10 Common Adaptive Bathroom Equipment Aids

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Limited mobility and weakness are common reasons that millions of people have difficulty showering, bathing, and toileting safely on their own. Most of these individuals however wish to be as independent as possible while still avoiding injury. This is when adaptive bathroom equipment aids become important.

Before installing any such equipment, it is always best to get a home evaluation or at least consult an occupational therapist to look at all of the options and fully asssess the needs of the individual.  However, here is a list of some of the most common items available.

1. Raised Toilet Seats
Being able to lower yourself to the level of the average toilet seat and to rise back up to standing or to sit in a wheelchair can be a challenge.  By raising the level of the seat, the task can become much more manageable. Some raised toilet seats also come with arms which further assures no falls will occur.

2. Grab Bars.
Grab bars can be used in a number of locations. They can be placed in the shower, on the side of a tub, near the toilet, or anywhere else to help keep the person steady and to give them something to help pull themselves up or lower themselves down.  Ideally, grab bars will be professionally mounted into an appropriate structure, such as wall studs to assure their reliability. There are of course models that adhere to flat surfaces with large suction cups but these aren’t as secure in general. If these models are selected they should be routinely checked to assure they maintain their grip. Normal towel bars can not substitute for a properly installed grab bar.

3. Shower Chairs and Benches.
For those who don’t have an adequate built-in seat in their shower, there are shower chairs which can fit in your shower. These can include arms for stability or they can attach to the wall as just a bench. Clearly there is much less risk of a fall if the person remains seated rather than standing while they shower.

4. Tub Seats. 
Tub seats allow individuals to sit in the tub. They attach on the side of the tub generally and are very secure.

5. Handheld showers.
Handheld showers are ideal for those who use a shower chair or tub seat. Some of them provide control over the waterflow at the shower head making it easier to manipulate the controls.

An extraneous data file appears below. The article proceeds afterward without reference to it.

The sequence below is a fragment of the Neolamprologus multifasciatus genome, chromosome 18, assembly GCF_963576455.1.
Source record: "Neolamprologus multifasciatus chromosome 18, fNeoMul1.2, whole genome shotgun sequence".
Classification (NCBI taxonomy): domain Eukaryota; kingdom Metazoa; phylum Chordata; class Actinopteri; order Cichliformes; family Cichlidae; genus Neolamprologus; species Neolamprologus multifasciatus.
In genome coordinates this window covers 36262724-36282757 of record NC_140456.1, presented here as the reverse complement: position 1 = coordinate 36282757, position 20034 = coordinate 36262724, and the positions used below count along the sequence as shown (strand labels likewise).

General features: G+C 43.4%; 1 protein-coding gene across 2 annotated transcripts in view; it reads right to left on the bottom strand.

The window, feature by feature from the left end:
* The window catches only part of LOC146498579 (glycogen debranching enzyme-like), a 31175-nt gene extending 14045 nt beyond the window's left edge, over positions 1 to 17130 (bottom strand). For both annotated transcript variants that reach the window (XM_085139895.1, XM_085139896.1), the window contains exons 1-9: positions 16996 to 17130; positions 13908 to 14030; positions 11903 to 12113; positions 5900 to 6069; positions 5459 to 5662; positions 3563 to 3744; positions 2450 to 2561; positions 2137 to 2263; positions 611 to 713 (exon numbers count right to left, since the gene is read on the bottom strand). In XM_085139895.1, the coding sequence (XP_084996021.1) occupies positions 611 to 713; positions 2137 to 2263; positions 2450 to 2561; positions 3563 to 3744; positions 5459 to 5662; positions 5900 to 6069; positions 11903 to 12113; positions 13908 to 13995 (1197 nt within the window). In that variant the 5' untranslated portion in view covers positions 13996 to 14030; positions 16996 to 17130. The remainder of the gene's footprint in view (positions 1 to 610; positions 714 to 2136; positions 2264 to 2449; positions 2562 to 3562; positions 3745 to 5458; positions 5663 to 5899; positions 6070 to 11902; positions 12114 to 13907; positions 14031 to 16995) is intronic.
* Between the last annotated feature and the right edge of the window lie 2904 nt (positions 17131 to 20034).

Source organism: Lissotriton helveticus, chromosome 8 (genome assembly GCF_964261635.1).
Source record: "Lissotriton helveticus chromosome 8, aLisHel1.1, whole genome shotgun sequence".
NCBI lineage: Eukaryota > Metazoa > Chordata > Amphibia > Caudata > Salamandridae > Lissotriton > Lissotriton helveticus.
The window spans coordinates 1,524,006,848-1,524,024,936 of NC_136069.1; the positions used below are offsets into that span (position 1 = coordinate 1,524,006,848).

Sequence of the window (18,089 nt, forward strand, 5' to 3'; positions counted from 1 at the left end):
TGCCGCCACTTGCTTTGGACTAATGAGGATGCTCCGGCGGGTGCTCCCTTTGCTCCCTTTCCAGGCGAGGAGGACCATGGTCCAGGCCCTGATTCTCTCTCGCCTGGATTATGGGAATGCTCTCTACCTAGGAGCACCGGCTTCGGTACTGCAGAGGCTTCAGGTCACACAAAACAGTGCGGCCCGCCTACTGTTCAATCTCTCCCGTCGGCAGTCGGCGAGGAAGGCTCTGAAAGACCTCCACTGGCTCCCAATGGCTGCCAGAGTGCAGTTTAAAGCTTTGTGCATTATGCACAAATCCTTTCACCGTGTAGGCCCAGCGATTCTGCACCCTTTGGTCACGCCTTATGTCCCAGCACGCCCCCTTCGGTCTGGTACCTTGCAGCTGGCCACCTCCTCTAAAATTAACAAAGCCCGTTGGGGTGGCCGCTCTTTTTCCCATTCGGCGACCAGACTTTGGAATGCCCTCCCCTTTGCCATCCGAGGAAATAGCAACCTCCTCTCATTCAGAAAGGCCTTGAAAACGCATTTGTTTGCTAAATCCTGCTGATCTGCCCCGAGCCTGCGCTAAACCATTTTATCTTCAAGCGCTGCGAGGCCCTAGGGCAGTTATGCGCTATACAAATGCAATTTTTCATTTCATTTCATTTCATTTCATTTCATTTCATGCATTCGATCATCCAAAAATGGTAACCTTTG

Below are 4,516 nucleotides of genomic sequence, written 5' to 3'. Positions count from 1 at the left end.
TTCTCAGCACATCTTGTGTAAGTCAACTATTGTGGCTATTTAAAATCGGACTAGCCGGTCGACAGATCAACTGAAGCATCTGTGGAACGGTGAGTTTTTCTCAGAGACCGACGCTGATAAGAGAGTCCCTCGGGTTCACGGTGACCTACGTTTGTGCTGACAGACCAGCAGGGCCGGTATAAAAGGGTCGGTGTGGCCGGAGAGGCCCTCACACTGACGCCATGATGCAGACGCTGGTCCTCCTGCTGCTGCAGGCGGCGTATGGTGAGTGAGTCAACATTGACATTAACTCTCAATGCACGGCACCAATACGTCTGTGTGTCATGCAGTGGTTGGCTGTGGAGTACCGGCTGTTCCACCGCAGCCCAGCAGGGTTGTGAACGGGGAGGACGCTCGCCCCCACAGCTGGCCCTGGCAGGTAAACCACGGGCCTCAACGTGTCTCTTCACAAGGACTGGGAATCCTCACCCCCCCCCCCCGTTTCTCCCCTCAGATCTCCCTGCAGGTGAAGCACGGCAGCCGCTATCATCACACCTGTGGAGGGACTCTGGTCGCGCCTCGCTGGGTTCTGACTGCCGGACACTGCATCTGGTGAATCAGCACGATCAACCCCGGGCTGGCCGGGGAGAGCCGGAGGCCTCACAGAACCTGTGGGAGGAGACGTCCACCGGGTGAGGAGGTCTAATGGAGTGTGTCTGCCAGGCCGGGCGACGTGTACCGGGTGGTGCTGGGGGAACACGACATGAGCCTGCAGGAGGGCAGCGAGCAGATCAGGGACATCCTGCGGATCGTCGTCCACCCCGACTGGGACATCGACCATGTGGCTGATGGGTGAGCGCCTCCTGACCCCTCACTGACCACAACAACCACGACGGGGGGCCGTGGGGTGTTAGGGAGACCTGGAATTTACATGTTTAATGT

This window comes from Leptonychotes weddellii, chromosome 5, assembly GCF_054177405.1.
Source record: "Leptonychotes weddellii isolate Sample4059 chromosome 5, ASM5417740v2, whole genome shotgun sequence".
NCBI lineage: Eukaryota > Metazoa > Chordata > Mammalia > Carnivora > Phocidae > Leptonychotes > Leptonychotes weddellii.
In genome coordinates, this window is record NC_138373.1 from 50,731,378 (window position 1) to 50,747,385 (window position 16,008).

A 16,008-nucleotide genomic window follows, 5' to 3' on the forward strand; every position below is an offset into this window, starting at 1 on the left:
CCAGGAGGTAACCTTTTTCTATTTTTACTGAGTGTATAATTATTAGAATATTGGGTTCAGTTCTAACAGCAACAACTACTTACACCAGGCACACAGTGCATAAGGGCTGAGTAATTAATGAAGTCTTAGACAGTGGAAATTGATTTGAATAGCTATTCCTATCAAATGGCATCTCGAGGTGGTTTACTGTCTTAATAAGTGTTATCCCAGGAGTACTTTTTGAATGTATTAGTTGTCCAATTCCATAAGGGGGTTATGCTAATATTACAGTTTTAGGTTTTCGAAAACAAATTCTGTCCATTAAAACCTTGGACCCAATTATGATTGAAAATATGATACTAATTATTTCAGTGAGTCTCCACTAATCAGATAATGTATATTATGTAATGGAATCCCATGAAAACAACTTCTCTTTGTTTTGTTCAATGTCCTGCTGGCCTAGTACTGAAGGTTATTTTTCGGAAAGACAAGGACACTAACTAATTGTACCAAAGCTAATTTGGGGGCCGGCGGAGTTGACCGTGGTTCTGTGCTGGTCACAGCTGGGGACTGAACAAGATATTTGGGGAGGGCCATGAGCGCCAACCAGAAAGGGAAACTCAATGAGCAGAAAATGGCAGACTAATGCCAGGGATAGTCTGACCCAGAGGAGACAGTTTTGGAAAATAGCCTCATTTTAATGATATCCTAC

6. Extended shower hoses.
Some handheld shower heads come with a rather short hose for those in a larger tub or shower.  Extended hoses of 7 ft. or longer can be found.

7. Non-skid mats.
Slipping in the shower is a major risk. Non-skid mats are important to prevent this. Even mats and rugs on the floor of the room should be suspect. A non-slip backing is important everywhere.

8. Long Handled Faucets.
Reaching across a counter to manipulate knobs or shorter handles can be a problem. Extended handles can help in this situation.

9. Long Handled Sponges.
There are a variety of long handled devices that can help with bathing, toileting, and dressing. A long handled sponge can help in reaching anywhere on the body. Some allow you to put soap in the sponge. There are also reachers to help pick up anything that is dropped or to reach overhead, long handled brushes, long handled sock aids to assist in getting socks on with less effort, long handled devices to grasp and use toilet paper, and so forth.

10. Lifts and bedside commodes for those needing more assistance.
Lifts are sometimes used for those with the most difficulty getting in and out of the tub and bedside commodes are particularly useful for those who may not be able to go all the way into the bathroom in the middle of the night. These devices however, are most often used when a second person is available to assist.

As indicated above, a full home evaluation is recommended. Further adaptations to the layout of the bathroom, and other areas of the home may be needed. Lower counters, wheelchair accessible showers, and so forth may be warranted.


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